Rant: Who is Cisco’s Customer ? Me or the reseller ?

I resent the fact that Cisco partners get more information than Customers on Cisco’s website. I think this shows who Cisco thinks the Customer really is. But what special powers do resellers have that makes them more effective ? How does withholding information from Customers give a better outcome ?

My quick thoughts ? Many IT resellers are not competent enough to be business and need a head start to be useful to customers. Without some sort of “special needs” assistance, they wouldn’t be in the race.

Is that too harsh ? IBM and HP don’t rely on resellers to win business and do just fine that way. IBM & HP resellers have to be good enough to survive, not propped up with remedial programs for poor practices. So why does Cisco do it ?

The Reverse Condition

Resellers provide a valuable resource to customers by providing a service that Cisco cannot. For example, resellers offer mixed vendor platform support – say HP servers on Cisco networks, or Windows Desktop support as part of a full spectrum service. A reseller has a unique blend of multidisciplinary skills that give the Customer end to end support.

Cisco wants to work with these partners to provide solutions to customers, in preference to dealing with customers directly.

The EtherealMind View

The word “reseller” tells you a lot about the nature of the business – they buy something and sell it on. Although there are partners who significantly add value to customer networks, my experience is that the vast majority do not. Some thoughts:

  • They don’t make enough profit to invest in engineers or reward staff appropriately. Cisco has screwed reseller margins down to levels that no business can readily support.
  • Resellers tend go out of business every five to ten years because their value is limited and thus are not rewarded with good profits by Customers.
  • Resellers often switch vendors according to where the profits are and abandon customers in the process and thus lose customer loyalty. In the long term, Customers stop trusting the reseller.

If Cisco really believed in the power of the reseller and their own great products and pricing, they wouldn’t have a sales force keeping tabs on what I’m doing. Those phone calls from the Cisco Account Manager to check when the next purchase order is coming shouldn’t be necessary if the reseller industry is working well. The quarterly check-in from the overworked Sales Engineer wouldn’t sound like a “tick in the box” for his quarterly assessment.

I’m a Customer, I want the best possible support and service for my money. I’m pretty sure that for some or even most of us, it’s isn’t by using a reseller.

Where are MY choices ?

  • Guest

    Your choices are: Foundry, HP, Juniper, or one of the many, many other excellent network hardware vendors out there.  I made the choice to switch years ago, and haven’t looked back.  Cisco *really* doesn’t want your business, so why give it to them?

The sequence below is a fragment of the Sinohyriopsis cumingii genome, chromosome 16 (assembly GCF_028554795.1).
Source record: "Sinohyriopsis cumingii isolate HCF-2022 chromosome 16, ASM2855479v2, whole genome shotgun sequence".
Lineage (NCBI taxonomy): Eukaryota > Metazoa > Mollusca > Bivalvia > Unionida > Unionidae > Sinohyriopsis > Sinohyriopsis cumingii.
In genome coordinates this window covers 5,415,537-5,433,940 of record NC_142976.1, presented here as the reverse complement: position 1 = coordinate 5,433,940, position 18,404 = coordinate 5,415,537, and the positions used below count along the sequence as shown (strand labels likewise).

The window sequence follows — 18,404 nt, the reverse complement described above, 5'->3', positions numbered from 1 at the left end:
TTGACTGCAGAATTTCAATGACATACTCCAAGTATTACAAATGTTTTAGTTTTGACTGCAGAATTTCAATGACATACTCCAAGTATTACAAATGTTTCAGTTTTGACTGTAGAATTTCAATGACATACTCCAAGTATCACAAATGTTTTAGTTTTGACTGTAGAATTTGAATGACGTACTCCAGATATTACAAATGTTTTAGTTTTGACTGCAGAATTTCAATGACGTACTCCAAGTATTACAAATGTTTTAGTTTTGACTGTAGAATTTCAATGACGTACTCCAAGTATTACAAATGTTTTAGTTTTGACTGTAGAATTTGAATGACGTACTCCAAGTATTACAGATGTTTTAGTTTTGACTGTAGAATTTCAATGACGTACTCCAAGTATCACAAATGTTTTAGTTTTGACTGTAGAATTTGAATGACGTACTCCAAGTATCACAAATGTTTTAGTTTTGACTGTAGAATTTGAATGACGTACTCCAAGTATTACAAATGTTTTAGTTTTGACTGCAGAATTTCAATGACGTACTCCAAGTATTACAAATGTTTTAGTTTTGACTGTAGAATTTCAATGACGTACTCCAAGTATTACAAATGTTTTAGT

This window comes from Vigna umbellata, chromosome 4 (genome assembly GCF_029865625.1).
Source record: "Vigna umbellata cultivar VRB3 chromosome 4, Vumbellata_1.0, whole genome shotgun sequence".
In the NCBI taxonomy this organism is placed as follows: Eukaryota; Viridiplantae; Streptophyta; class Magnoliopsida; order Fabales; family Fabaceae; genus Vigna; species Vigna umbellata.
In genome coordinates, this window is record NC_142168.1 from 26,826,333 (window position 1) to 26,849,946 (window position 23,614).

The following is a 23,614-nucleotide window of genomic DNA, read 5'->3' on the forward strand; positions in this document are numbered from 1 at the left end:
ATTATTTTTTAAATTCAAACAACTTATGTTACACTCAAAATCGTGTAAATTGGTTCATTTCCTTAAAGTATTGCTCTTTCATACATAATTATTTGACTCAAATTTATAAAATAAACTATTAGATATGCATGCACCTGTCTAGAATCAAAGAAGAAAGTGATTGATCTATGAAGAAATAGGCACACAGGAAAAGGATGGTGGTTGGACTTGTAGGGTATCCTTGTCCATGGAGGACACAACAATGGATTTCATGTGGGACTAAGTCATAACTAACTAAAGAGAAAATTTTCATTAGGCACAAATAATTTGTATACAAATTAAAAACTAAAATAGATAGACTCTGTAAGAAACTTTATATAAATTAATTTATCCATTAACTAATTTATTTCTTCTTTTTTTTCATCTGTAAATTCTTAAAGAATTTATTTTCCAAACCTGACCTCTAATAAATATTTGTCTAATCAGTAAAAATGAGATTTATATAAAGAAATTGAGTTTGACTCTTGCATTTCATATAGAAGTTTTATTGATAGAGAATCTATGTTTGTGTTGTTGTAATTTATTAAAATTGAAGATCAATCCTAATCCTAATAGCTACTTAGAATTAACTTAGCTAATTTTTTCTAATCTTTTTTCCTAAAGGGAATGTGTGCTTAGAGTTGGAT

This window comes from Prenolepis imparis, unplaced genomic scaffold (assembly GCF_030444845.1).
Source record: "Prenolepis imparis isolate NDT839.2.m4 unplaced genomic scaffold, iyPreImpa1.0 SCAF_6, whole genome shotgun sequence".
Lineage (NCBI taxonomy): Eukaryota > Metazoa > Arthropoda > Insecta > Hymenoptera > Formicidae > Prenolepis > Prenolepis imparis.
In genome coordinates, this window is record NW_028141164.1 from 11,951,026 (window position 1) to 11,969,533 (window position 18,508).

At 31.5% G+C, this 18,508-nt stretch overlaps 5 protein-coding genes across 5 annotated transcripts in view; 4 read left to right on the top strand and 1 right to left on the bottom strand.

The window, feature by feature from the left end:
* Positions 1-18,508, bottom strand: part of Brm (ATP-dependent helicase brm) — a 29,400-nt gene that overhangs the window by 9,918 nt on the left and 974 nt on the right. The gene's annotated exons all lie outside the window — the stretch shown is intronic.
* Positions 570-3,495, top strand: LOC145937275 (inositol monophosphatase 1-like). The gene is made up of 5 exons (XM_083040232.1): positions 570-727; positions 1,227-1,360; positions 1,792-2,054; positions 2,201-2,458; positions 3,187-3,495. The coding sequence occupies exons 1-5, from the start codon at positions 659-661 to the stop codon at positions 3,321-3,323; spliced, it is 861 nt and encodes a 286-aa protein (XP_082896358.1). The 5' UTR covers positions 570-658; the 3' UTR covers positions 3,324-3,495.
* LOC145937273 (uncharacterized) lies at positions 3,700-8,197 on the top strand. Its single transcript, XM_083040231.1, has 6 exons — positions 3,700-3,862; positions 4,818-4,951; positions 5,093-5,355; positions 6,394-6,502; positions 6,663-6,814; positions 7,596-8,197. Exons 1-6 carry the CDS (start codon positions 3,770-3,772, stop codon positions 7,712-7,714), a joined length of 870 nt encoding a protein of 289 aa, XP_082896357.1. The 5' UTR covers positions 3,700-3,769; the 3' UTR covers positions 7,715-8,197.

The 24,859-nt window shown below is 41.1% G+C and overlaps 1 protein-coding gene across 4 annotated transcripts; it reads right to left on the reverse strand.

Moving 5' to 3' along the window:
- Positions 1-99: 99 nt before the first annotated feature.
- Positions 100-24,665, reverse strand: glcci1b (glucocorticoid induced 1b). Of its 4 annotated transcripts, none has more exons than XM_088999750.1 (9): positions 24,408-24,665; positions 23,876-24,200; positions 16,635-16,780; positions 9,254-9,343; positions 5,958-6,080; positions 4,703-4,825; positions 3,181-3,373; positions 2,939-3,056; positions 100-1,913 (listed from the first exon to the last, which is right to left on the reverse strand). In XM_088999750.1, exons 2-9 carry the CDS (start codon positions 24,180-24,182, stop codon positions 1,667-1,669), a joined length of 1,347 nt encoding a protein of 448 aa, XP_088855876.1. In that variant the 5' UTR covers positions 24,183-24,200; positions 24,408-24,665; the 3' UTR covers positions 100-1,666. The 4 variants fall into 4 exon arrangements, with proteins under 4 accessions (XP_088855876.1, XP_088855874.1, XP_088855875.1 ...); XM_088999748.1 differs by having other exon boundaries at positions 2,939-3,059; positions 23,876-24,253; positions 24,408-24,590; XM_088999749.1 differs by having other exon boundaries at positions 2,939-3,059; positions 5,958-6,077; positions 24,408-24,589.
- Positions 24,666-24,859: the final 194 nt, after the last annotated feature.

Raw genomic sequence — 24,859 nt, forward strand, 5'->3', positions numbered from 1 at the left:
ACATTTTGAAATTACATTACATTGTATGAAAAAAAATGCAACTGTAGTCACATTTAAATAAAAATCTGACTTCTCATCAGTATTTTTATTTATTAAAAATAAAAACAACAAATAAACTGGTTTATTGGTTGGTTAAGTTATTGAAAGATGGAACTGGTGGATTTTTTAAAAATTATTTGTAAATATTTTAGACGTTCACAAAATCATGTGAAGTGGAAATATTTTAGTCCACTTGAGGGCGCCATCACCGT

• http://www.facebook.com/justinswilson Justin Wilson

    Cisco probably thinks the average customer need their hand held.  I know many instances where a reseller has implemented Cisco gear and the end customer has no clue what it really does.

  • http://twitter.com/sysgeekguy Chris Fricke

    We’re having the same problem. Reseller gets the initial “big deal” and now we can’t get phone calls returned without calling the mothership to tattle on them. Now we’re tasked with finding another reseller that will provide a better partnership. If we have to call Cisco to get anything done, then why are we working with resellers? The problem isn’t unique to Cisco either…

  • Chris Church

    I couldn’t agree more.  Their partner model is antiquated and fragmented with too many competing and overlapping interests.  Becoming a partner is an expensive and time consuming process.  Navigating the myriad of different programs and portals is maddening.  Staying a partner is a huge time-suck and slim margins make the entire process risky.  The reason you don’t get phone calls from your reseller is they are too busy figuring out how to deal with Cisco.

  • http://twitter.com/ccie15672 ccie15672

    This is true of multiple vendors.  Be as open as possible with documentation and known bugs/caveats/restrictions.  Publish configuration maximums too.  If the internet and open-source have taught us anything… it is to be open and direct about such things.

    edit: And while were at it, they should be giving books and training away… and scaled down versions of products that can installed on VMs or PCs so people can touch it and get used to it.

  • earnestfarewell

    Cisco may not have the nerve potential to handle with user problems, or they have no desire to handle it. Most people need constant help with every computer product.

  • Sick of this blog

    Your anti-Cisco rhetoric is so old and tired.  If you are going to criticize, you should at least have a clue what you’re talking about.